Remember 10 years ago when the word "reboot" didn't exist in the cinematic vernacular? All we had were sequels, prequels, remakes and re-interpretations. It was truly a golden age.
These days it seems like half the movies released are reboots: Films which take an existing series and attempt to start again with a new approach of varying difference to the original.
It's difficult to deny mainstream cinema's ruthless commercial imperative at the best of times, but it can be especially off-putting when discerning a film's creative reason-for-being is almost impossible. This balancing of the creative and the commercial is the essential dichotomy of Hollywood, and it's a fine line.
As a dedicated lover of popcorn movies, I am very much at peace with the business aspect of blockbusters, but these days there are more and more movies that scream their shameless money-grabbing from the mountaintop, and it can adversely affect one's perception going in.
This feels like the case with The Amazing Spider-Man, released everywhere - including New Zealand - next Wednesday, July 4.
The massive success of the 2002 Spider-Man film kicked the superhero trend spurred by the success of 2000's X-Men into overdrive, directly leading to the superhero-dominated movie landscape we currently enjoy.
The 2004 sequel was gangbusters, but while 2007's Spider-Man 3 made a mint at the box-office, all parties were in agreement that the series had gotten off track.
"No worries, we'll just start again" was the studio's mentality, I presume.
A fourth Sam Raimi/Tobey Maguire Spider-Man film was a strong possibility for a while, but the studio hedged their bets by concurrently developing a script for a new Spidey film that went back to the beginning, telling the story all over again.
With all signs pointing to a lack of creative control causing Raimi to bail, Sony got the ball rolling on their new Spidey film, The Amazing Spider-Man, which arrives a mere five years after the final film in the last series, and only a decade since Spider-Man.
I'm not against reboots in general - they've lead to some of the coolest movies ever, like 1987's The Living Daylights (Dalton for life!), 2005's Batman Begins or this year's Prometheus (which I reckon counts as a reboot).
The difference between these films and The Amazing Spider-Man is that the series being rebooted felt like they had come to some sort of an organic end point. They were dormant, and ripe for rebooting.
The last Batman film before Batman Begins was 1997's notorious stinker Batman & Robin, which everybody agreed had laid the Tim Burton/Joel Schumacher series to rest.
There hadn't been a proper Alien film since 1997's Alien: Resurrection, and nobody was heralding the Alien vs Predator efforts as any kind of legitimate continuation of the story. So those reboots felt welcome.
But The Amazing Spider-Man feels like a commercial avenue demanding to be explored. There is no discernible imperative beyond Sony simply not wanting to let their prize property lie still when there is money to be made. Audiences may see this film, but they did not demand it.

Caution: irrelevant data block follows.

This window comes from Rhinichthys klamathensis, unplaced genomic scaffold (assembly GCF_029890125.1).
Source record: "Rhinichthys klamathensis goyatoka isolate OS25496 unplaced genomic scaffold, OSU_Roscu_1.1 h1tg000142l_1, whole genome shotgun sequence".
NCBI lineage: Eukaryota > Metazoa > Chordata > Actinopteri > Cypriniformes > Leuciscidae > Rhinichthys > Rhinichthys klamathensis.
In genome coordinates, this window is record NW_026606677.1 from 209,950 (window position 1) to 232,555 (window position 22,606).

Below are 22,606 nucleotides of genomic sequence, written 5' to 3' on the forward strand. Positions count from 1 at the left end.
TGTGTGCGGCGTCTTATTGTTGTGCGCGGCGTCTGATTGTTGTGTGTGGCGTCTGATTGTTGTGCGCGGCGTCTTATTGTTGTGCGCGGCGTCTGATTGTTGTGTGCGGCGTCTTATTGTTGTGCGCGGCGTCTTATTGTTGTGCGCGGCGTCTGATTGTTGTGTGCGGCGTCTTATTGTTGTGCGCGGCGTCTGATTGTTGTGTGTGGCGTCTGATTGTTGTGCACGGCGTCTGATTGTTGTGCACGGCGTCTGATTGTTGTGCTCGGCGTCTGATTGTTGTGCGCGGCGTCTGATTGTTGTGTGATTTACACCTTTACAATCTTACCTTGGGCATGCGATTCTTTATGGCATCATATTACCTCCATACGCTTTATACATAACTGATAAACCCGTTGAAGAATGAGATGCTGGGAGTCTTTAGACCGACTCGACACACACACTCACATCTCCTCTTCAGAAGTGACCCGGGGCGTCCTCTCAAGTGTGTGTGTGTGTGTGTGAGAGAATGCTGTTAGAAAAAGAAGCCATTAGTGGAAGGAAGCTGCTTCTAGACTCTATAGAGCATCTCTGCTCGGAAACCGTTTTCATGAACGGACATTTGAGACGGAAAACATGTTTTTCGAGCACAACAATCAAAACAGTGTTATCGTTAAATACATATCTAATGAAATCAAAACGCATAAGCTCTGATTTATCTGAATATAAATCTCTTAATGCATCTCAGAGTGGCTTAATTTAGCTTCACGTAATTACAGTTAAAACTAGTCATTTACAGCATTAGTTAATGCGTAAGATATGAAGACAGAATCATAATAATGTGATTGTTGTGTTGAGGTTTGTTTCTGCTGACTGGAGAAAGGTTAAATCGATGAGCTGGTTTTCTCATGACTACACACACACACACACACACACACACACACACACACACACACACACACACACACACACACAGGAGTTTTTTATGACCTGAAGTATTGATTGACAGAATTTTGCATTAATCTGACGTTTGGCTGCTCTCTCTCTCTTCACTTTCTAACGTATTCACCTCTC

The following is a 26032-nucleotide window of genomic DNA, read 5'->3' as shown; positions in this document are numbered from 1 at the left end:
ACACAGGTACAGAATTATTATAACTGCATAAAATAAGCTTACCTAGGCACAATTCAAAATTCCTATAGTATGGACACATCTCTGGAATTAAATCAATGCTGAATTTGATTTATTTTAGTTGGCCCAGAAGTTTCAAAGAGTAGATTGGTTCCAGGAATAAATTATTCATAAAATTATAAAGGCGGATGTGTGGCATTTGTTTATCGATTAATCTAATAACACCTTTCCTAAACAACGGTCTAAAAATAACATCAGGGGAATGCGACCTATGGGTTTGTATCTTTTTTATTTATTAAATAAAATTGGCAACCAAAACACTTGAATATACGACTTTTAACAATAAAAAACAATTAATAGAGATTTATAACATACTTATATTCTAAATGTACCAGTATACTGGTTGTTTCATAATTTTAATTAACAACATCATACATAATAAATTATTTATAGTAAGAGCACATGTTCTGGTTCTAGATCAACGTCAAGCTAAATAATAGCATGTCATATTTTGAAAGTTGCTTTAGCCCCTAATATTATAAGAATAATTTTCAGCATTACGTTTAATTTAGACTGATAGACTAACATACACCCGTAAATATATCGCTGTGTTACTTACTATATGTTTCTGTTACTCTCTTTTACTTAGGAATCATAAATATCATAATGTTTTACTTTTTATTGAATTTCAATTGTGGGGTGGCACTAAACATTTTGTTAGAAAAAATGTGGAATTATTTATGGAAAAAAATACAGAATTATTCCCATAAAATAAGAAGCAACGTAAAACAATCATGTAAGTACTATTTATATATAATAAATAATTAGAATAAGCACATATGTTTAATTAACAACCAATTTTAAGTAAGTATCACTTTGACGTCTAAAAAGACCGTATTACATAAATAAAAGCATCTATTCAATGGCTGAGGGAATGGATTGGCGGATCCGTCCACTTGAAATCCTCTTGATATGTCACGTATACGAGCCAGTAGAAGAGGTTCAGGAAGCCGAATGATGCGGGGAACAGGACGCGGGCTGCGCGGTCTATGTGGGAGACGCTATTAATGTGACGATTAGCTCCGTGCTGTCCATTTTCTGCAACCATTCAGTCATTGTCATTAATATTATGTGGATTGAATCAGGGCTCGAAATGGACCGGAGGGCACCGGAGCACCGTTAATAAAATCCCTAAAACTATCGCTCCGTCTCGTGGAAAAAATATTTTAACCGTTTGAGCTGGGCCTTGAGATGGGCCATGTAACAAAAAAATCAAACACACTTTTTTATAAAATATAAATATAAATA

Outside its reason for existing, The Amazing Spider-Man looks pretty cool and could well be awesome. I'm seeing it tonight.
I'm very intrigued to see what it does to differentiate itself from the Raimi films, because going by the trailer, it looks pretty darn similar: Agile, vertiginous action, light-hearted jibes, a nerd-made-good plot and a marginally different costume.
Dim your eyes when Andrew Garfield (who plays Peter Parker) is on screen, and you could easily be watching a trailer for one of the Raimi films.
But this is just the trailer of course, and the film (directed by 500 Days of Summer's appropriately-named Marc Webb) may end up doing a good job of eliminating the aftertaste of Spider-Man 3.
I feel the need to acknowledge that it's kinda arbitrary that the reason I view The Amazing Spider-Man with cynical eyes is down to its temporal proximity to the previous Spider-Man films.
Would I really be more comfortable with the film if it came out in say, 2015, when the other Spider-Man films had a chance to seep out of the collective memory? Should I really take a negative angle just because Sony didn't rest on their laurels? Maybe they should be applauded for just getting on with it?
But no, the timing just seems ... hasty. And it's probably indicative of the accelerated schedule of all future comic book movies. Warner Bros are undoubtedly already planning their post-Nolan Batman film.
As a comics-devouring child, Spider-Man meant a lot to me growing up, so maybe I'm just slightly more protective towards the character than others. I love how he's pretty much pop culture's most prominent (non-tortured) superhero now, having shifted longtime champ Superman into second place.
Speaking of which, I am mega-amped for next year's Superman reboot Man of Steel. By the time that film is released, it will have been seven years since Superman Returns. That's only two years more than the time between Spider-Man 3 and The Amazing Spider-Man, yet Man of Steel feels somehow more justified.
Boy, I guess I really am fickle.
* Do hasty reboots put you off a movie? Are you amped for The Amazing Spider-Man? Should Sony have waited a few more years before making it? Comment below!